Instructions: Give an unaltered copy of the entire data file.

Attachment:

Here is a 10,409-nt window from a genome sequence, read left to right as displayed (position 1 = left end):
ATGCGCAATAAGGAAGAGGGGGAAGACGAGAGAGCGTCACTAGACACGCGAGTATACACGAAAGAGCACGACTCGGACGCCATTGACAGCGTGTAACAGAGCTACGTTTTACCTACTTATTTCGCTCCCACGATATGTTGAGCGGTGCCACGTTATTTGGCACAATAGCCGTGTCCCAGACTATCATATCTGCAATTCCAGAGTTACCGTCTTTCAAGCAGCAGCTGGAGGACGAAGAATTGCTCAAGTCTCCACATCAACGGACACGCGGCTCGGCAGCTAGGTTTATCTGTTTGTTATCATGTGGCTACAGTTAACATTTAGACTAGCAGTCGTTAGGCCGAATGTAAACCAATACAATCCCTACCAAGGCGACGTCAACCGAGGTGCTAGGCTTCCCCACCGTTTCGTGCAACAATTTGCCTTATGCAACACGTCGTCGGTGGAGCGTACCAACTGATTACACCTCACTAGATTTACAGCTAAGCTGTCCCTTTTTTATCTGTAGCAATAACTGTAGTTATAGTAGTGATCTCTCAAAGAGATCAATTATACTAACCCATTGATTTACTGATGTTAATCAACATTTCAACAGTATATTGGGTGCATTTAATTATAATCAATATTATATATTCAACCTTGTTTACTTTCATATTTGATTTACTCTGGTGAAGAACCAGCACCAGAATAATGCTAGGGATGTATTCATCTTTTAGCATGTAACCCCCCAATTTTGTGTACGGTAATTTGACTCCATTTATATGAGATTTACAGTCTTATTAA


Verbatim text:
Here is a 10,409-nt window from a genome sequence, read left to right as displayed (position 1 = left end):
ATGCGCAATAAGGAAGAGGGGGAAGACGAGAGAGCGTCACTAGACACGCGAGTATACACGAAAGAGCACGACTCGGACGCCATTGACAGCGTGTAACAGAGCTACGTTTTACCTACTTATTTCGCTCCCACGATATGTTGAGCGGTGCCACGTTATTTGGCACAATAGCCGTGTCCCAGACTATCATATCTGCAATTCCAGAGTTACCGTCTTTCAAGCAGCAGCTGGAGGACGAAGAATTGCTCAAGTCTCCACATCAACGGACACGCGGCTCGGCAGCTAGGTTTATCTGTTTGTTATCATGTGGCTACAGTTAACATTTAGACTAGCAGTCGTTAGGCCGAATGTAAACCAATACAATCCCTACCAAGGCGACGTCAACCGAGGTGCTAGGCTTCCCCACCGTTTCGTGCAACAATTTGCCTTATGCAACACGTCGTCGGTGGAGCGTACCAACTGATTACACCTCACTAGATTTACAGCTAAGCTGTCCCTTTTTTATCTGTAGCAATAACTGTAGTTATAGTAGTGATCTCTCAAAGAGATCAATTATACTAACCCATTGATTTACTGATGTTAATCAACATTTCAACAGTATATTGGGTGCATTTAATTATAATCAATATTATATATTCAACCTTGTTTACTTTCATATTTGATTTACTCTGGTGAAGAACCAGCACCAGAATAATGCTAGGGATGTATTCATCTTTTAGCATGTAACCCCCCAATTTTGTGTACGGTAATTTGACTCCATTTATATGAGATTTACAGTCTTATTAA